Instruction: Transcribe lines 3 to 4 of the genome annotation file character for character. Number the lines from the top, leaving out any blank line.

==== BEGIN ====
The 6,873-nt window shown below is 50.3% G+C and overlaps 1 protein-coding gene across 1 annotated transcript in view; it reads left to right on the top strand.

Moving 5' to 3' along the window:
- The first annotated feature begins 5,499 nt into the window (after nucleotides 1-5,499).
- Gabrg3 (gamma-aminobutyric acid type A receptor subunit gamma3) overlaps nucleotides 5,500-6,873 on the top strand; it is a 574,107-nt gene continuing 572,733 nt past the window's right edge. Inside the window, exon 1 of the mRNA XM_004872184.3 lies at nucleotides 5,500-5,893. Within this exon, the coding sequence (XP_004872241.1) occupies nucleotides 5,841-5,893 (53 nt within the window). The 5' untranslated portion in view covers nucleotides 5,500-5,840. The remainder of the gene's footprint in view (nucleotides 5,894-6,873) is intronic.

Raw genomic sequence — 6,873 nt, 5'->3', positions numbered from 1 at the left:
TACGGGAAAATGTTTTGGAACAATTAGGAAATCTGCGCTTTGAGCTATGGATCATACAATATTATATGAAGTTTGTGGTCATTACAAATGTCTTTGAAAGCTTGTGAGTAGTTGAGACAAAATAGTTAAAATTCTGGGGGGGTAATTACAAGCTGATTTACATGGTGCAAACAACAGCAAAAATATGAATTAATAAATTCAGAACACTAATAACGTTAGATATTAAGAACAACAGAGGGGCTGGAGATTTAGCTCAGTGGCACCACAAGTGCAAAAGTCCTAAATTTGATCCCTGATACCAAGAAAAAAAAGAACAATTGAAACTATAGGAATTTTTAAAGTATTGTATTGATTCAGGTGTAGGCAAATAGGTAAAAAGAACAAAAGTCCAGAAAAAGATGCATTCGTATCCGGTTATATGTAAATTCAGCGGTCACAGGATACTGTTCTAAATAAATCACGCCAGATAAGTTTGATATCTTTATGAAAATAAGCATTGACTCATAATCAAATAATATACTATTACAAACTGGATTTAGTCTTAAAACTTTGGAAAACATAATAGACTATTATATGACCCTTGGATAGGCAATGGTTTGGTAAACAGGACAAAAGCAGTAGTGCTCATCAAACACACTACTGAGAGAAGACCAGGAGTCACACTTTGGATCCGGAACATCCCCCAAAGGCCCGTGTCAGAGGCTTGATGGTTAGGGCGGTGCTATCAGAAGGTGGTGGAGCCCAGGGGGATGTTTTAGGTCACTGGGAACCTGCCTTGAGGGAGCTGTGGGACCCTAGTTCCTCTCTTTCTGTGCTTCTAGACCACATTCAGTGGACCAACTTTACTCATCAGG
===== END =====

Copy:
- The first annotated feature begins 5,499 nt into the window (after nucleotides 1-5,499).
- Gabrg3 (gamma-aminobutyric acid type A receptor subunit gamma3) overlaps nucleotides 5,500-6,873 on the top strand; it is a 574,107-nt gene continuing 572,733 nt past the window's right edge. Inside the window, exon 1 of the mRNA XM_004872184.3 lies at nucleotides 5,500-5,893. Within this exon, the coding sequence (XP_004872241.1) occupies nucleotides 5,841-5,893 (53 nt within the window). The 5' untranslated portion in view covers nucleotides 5,500-5,840. The remainder of the gene's footprint in view (nucleotides 5,894-6,873) is intronic.